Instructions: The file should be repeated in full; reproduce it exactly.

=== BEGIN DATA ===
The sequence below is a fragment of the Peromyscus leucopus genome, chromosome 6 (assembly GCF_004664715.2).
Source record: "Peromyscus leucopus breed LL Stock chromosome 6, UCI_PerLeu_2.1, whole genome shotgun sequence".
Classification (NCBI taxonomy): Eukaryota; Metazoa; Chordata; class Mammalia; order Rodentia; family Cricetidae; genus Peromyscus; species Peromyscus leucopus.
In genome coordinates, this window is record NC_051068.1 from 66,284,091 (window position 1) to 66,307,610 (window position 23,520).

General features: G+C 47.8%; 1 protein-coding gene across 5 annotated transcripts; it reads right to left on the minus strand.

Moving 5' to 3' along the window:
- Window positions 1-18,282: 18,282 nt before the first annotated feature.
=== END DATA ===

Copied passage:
The sequence below is a fragment of the Peromyscus leucopus genome, chromosome 6 (assembly GCF_004664715.2).
Source record: "Peromyscus leucopus breed LL Stock chromosome 6, UCI_PerLeu_2.1, whole genome shotgun sequence".
Classification (NCBI taxonomy): Eukaryota; Metazoa; Chordata; class Mammalia; order Rodentia; family Cricetidae; genus Peromyscus; species Peromyscus leucopus.
In genome coordinates, this window is record NC_051068.1 from 66,284,091 (window position 1) to 66,307,610 (window position 23,520).

General features: G+C 47.8%; 1 protein-coding gene across 5 annotated transcripts; it reads right to left on the minus strand.

Moving 5' to 3' along the window:
- Window positions 1-18,282: 18,282 nt before the first annotated feature.